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Toilet Revolution: Shyama V. Ramani at TEDxMaastricht

Mon, 16Sep2013 Comments off

This is one of the best Sanitation/ Global Health stories we have seen lately. Delivered in a  very pleasurable consumable format, by a great speaker who make the topic reachable to a board spectrum of professionals and people. It’s antidotal in nature, while being universal in the realities of solving a village’s sanitation issues. Shyama has an honesty that needs to be incorporated into the newly developing transparency practices oft the world’s NGOs . This talk needs to be shown to the NGO’s and their altruistic “minions” before they venture out to help their global brothers and sisters.

The story starts out after audience imagining life with out toilets with Shyama explaining how she as pure novice, walks into a coastal village after a tsunami, and realizes she must bring the villages toilets back.

She learns along the way  “…2.4 billion people don’t even have access to a toilet that functions, 1 billion don’t have access to any toilet the just have to defecate anywhere they can …” Thus the “….lack of waste management and toilets is making a killer that we are not talking about enough … diarrhea…. the number one killer in most developing countries…”

She Googles and contacts “experts” to educates herself with the facts to get the job done  or so she thinks.

Upon the last new toilet being being initiated with a squat of a villager behind closed doors, Shyama, unlike many of the NGO’s, does not walked away.  The core of her captivating story is what happens afterward … The door is opened, the veil of naivety is exposed and lifted. Where/when most project fall into failure, she and her partner begins the long diagnostic/prognostic/improvement cycle.

Shyama  reminds us it is a an effort that is ongoing with more to learn and invites us to come back… It will be a crime if we do not see the next installment of this story as it continues to unfold.

Essential and very practical points abound within her story. One that are be showing up in other stories from around the world- and  hopepfully becoming a  din that must be addressed. With some paraphrasing, here are a few I see tucked in her tail:
1 NGO’s can’t do it alone and succeed; the villagers are needed – with a vastly redefined roll for NGOs.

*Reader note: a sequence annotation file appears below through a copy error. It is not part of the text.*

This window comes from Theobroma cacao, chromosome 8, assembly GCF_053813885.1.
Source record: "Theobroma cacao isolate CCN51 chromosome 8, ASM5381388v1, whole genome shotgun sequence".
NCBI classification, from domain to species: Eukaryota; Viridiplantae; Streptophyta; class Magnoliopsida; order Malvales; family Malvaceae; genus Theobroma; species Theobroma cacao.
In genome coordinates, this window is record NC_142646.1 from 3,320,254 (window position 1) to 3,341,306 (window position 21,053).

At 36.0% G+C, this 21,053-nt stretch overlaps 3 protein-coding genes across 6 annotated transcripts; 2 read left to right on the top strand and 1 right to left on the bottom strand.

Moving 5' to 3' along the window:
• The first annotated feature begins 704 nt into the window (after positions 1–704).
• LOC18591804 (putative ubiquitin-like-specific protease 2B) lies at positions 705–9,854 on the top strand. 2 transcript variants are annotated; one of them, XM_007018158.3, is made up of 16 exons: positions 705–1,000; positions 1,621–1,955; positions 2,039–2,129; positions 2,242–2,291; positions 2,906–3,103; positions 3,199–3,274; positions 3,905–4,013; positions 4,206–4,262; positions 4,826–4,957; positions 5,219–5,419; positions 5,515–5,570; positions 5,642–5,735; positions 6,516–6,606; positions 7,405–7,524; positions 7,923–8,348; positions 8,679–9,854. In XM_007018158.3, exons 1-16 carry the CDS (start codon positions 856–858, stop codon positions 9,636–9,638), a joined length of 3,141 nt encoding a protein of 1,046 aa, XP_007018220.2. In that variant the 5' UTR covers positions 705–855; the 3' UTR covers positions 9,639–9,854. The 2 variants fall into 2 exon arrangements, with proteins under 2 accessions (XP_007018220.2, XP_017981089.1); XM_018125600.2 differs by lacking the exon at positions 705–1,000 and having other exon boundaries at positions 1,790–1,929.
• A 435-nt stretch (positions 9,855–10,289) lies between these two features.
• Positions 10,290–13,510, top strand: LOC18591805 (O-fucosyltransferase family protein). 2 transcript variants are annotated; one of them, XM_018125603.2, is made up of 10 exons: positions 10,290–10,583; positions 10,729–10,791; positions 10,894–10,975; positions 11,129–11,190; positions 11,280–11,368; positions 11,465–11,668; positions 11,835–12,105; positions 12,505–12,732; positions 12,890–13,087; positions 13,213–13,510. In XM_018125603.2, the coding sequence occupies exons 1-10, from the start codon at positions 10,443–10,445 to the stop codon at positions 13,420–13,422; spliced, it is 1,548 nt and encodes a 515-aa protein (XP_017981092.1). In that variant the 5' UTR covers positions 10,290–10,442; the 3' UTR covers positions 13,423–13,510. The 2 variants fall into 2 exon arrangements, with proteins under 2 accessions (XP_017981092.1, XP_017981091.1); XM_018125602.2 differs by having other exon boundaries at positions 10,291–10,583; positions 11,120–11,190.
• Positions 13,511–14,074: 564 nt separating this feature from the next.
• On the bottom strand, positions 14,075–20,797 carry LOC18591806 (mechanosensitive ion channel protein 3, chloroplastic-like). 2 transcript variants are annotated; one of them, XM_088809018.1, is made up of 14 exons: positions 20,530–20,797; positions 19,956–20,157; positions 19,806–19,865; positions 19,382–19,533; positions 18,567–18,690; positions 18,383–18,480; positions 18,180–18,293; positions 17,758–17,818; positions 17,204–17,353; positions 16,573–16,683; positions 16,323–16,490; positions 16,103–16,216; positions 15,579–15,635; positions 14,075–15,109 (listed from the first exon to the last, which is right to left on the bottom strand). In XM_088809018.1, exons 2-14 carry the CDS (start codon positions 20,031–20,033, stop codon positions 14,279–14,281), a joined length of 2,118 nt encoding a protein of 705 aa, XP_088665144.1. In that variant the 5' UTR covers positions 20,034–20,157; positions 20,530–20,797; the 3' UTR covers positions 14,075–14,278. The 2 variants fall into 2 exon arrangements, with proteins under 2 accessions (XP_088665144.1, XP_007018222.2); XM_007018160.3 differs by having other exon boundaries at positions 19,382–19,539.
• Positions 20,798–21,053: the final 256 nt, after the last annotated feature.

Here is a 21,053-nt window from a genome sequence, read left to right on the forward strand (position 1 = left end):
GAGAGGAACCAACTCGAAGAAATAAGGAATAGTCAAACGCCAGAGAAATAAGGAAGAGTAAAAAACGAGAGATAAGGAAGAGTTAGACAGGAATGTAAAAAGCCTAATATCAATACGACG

2 Technical experts/ engineers may not be the social experts – both are needed.
3 Toilets at the onset are not alway seen as valuable/desirable assets. Education is needed before during and after
4 Women and men of the villages do not have the same perspective on sanitation. The project must address both separately as well as together .
5 Villages without ongoing support services will quickly have “…fossils of abandoned stinking toilets allover…”
6 Schools as an institution do not just naturally promote and desire ecosan toilets. They must also be nurtured. (details not addressed in this piece – but would be important to learn more about)
7 Building heathy social stimulus/pressure/ pride must be part of the scope
8 People who want the toilet must be educated on use and care
9 The villagers must be part of the economic model – the social model. Such pieces as manufacturing / construction/ distribution/ sales/ support / education/ promotion/ etc
10 Microfinance is a viable solution – (a work in progress in the story)
11 Toilets can provide a financially valuable natural resource – fertilizer
12 This all makes it a slower road, but it is a viable road, unlike the fast road the many NGO’s are building.
13 100% may be the target but  80% is a not a bad number to start with- and even that require lots of work.

Shyama  reminds us it’s a an effort that is ongoing and invites us to come back ,so to speak.  It will be a crime if we do not see the next installment of this story as it continues to unfold.

 

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Unite For Sight’s Global Health University offers more than 20 online certificate programs

Thu, 29Aug2013 Comments off

press release

Did you know that Unite For Sight’s Global Health University offers more than 20 online certificate programs?  Unite For Sight is a nonprofit organization committed to excellence in global health, and the online certificate programs are designed to develop and nurture current and future global health leaders.  After enrolling, participants may complete the certificate coursework at their own pace.  Please feel free to forward this message to colleagues, students, and friends who may be interested in the online course materials.

 

Eligibility, Enrollment, and Cost

Enrollment in the Certificate in Global Health is available to any student or professional who is interested in global health. The total cost to enroll in the Global Health Certificate Program is $65.

To enroll, please submit your registration fee online at https://maestropay.com/uniteforsight/certificates, and we will provide you with access to the Global Health Certificate Program within one business day.

There is not a deadline for completion, and you may work on the coursework at your own pace.

 

e-Learning course on Governance in Urban Sanitation

Fri, 26Feb2010 Comments off

e-Learning course on Governance in Urban Sanitation


Course Background

In 2000, the United Nations General Assembly adopted the Millennium Development Goals that challenged the global community to reduce poverty and increase the health and well-being of all peoples. Two years later, the World Summit on Sustainable Development added access to basic sanitation as a centerpiece of sustainable development strategy and set a series of actions to achieve the global sanitation target – halving the proportion of people without access to basic sanitation by the year 2015.